Do you like good food, reducing waste, offering support and dignity to those in vulnerable positions and building strong communities? If the answer is yes (and if you’re in the vicinity of Gateshead!), I highly recommend a visit to the Cosy Crow Cafe in Deckham. Miss Mini-Apprenctice, my friend and I visited this week and we are all keen to return soon.
The Cosy Crow Cafe is run by Gateshead Older People’s Assembly from 12.30-3pm on Wednesdays and Thursdays. It launched last month, and we must have heard about it on Twitter shortly after, as we have been salivating at the menus each week as they pop up online. We weren’t sure if it was open to all, so it wasn’t until we saw a review from Canny Foods that we had the confidence to pop along and try it for ourselves.
We arrived to a warm welcome from the friendly, hospitable and attentive staff. Miss Mini-Apprentice opted for a wrap with a side of pasta bake, my friend chose the quiche and I took the opportunity to try my first ever corned beef pie. The food was really tasty, and while the portions are small, we were offered seconds, which is a really sensible, waste-reducing way to work.
This week’s menu
Pecorino + Cherry Tomato Pasta Bake
Corned Beef, Leek & Potato Pie
Cheese & Onion Quiche
Ham & Cheese or Cheese & Tomato Wraps
Meat Free Sausage Rolls
Sausage & Cannellini Beans
Raspbery Crumble Muffins, Assorted Cakes & Biscuits
The menu changes weekly, as the ingredients are provided by local charity Fare Share North East. They acquire perfectly edible food that is destined for landfill and pass it on to member charities, who also include centres for victims of domestic violence, homeless organisations and kids clubs. Last year, FareShare North East provided food for 350,000 meals in the region, and saved more than 140 tonnes of food going to waste.
Between courses, we admired the artwork on the walls: photographs, paintings and sketches, presumably produced by Assembly members, and historical photography. Miss Mini-Apprentice got chatting to a lady who, it turns out, used to live on our street. She talked vividly about the war and how her dad had painted the house number on the wall in white paint to make it more legible in torchlight- and the paint was there until the building was demolished last month. We walked past it every day! What a precious memory to share, and I know that our little girl will remember it, and it will help give context and vitality to her understanding of her history books.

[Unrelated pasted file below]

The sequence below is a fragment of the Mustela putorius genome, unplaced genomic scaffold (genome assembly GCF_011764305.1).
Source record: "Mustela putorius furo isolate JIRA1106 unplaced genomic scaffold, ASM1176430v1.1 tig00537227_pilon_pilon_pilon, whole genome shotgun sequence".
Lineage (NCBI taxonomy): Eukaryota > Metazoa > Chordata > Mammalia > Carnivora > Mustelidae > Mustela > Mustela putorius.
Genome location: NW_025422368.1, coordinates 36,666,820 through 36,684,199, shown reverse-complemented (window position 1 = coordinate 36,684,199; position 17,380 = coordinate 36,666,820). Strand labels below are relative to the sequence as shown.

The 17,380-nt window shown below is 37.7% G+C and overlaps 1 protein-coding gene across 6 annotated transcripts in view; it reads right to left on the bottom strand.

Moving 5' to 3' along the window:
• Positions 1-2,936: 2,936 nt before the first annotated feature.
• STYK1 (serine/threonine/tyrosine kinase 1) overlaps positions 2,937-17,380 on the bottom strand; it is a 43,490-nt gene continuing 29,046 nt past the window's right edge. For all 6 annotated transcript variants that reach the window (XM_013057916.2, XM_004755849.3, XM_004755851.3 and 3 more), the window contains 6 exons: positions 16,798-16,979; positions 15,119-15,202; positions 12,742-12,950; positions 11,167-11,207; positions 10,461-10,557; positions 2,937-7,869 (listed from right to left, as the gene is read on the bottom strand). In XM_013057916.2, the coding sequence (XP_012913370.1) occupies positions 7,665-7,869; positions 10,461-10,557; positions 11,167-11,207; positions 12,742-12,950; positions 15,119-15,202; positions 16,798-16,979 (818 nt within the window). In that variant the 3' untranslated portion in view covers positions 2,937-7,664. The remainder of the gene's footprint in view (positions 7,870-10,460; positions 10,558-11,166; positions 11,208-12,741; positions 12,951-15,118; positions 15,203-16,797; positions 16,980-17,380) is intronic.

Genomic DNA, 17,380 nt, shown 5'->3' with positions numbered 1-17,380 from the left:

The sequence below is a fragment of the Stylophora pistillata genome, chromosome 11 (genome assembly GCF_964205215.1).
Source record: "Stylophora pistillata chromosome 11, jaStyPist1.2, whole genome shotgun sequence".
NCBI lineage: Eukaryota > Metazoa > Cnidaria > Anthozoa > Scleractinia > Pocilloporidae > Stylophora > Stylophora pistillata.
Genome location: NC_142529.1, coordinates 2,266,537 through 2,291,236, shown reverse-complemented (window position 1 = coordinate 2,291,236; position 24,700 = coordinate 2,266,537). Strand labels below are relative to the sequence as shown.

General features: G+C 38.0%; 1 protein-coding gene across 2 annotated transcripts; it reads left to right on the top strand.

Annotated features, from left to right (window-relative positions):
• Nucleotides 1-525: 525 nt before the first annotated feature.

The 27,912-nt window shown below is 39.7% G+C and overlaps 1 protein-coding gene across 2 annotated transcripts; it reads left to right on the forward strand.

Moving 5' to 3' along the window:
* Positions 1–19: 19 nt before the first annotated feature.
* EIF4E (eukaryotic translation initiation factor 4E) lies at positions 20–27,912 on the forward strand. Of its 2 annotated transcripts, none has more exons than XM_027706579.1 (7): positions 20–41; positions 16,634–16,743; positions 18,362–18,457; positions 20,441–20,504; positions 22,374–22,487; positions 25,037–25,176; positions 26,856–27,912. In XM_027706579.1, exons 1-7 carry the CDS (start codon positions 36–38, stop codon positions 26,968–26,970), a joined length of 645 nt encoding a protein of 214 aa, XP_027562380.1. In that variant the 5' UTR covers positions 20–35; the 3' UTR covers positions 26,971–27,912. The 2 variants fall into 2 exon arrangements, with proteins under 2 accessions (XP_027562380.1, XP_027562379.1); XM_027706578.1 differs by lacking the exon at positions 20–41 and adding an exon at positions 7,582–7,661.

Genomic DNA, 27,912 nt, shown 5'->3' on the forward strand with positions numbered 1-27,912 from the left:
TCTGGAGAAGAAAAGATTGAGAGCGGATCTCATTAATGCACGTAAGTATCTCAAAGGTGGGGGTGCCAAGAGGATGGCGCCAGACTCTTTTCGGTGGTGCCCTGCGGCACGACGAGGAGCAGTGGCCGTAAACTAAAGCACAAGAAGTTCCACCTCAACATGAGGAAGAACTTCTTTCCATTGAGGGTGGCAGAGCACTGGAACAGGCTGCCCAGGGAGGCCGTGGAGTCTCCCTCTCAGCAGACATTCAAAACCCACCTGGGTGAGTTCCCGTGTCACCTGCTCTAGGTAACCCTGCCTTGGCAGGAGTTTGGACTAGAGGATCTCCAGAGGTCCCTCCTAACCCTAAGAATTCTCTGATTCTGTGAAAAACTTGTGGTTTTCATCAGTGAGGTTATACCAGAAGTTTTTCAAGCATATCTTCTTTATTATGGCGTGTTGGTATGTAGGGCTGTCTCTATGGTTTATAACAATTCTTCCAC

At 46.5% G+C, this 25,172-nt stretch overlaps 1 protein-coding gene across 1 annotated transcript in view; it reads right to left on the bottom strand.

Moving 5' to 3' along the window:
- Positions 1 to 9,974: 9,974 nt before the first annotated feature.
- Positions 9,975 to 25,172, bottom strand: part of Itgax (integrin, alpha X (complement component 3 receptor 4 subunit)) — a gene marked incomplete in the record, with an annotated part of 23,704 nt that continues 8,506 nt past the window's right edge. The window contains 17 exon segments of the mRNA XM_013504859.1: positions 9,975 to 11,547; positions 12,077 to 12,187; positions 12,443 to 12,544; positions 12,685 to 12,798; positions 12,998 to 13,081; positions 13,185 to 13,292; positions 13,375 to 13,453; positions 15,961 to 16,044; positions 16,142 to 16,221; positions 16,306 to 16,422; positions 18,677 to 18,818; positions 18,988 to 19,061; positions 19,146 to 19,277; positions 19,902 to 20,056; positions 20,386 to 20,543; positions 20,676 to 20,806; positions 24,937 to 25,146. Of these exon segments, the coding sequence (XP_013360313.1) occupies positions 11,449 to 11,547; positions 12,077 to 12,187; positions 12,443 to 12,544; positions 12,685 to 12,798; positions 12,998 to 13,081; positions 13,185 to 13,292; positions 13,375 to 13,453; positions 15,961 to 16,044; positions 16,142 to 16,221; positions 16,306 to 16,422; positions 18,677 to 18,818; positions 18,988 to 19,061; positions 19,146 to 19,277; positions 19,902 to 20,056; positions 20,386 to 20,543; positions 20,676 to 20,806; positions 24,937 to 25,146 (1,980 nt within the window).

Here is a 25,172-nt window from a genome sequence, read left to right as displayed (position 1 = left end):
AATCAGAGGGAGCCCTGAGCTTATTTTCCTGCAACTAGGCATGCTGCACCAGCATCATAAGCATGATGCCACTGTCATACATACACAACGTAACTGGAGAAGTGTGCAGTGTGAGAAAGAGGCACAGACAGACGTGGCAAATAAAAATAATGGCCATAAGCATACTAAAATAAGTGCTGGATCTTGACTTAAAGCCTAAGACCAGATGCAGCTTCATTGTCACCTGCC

I’m not sure what Miss Mini-Apprentice selected for her pudding, as she devoured it before I could register! However my friend and I both thoroughly enjoyed the raspberry muffins- a real treat.
At the end of the meal we had a great chat with manager Craig Bankhead. We wondered if the camera crew discreetly filming the staff was a regular fixture, but it turns out it was a one off recording for a Sky TV channel. Certainly, there’s been plenty of interest in this scheme, as it’s quite revolutionary, and filling a much needed support and care role in the community. The Guardian recently published an article about the work in the cafe.
Talking to Craig, and his assistant Lola, it is clear that this a team that loves people and serving the community. The OPA cafe allows members the chance to meet together, catch up and socialise, which has a very positive impact on mental health, warding off loneliness and forming strong communities. It also has an impact on physical health, ensuring that people have access to a healthy, nutritional meal. Statisticicians estimate that 1.3million older people in the UK suffer from malnutrition and more than a fifth of over 60s skip meals to cut back on food costs. A worrying percentage of the OPA members admit to not eating enough, often due to financial hardship, but sometimes because cooking for one seems like more bother than it’s worth.
There are no prices listed on the menu of the Cosy Crow Cafe, as it is a Pay As You Wish/Want/Can concept. Instead of choosing to give the meals away for free, diners are afforded the choice and dignity to pay within their means, or, if they prefer, not to pay at all. I love that not only does this enable the charity to raise precious funds to cover their costs, it also allows those who have low, modest and comfortable means to come together as a community and enjoy sharing a meal and some time together.
Opening hours (currently 12.30-3pm) are based on customer demand, so please, if you think this sounds like a great idea, come along and support it. It could have an invaluable role in improving the lives and spirits of our older neighbours. Please help spread the word about this invaluable resource!
FareShare North East would welcome enquires from both food organisations wishing to donate as well as new community projects that would like to receive food. Get in touch here.
OPA are are also always looking for volunteers, so if you’d like to gain some experience (and a food hygiene qualification) by helping out in the cafe, do get in touch.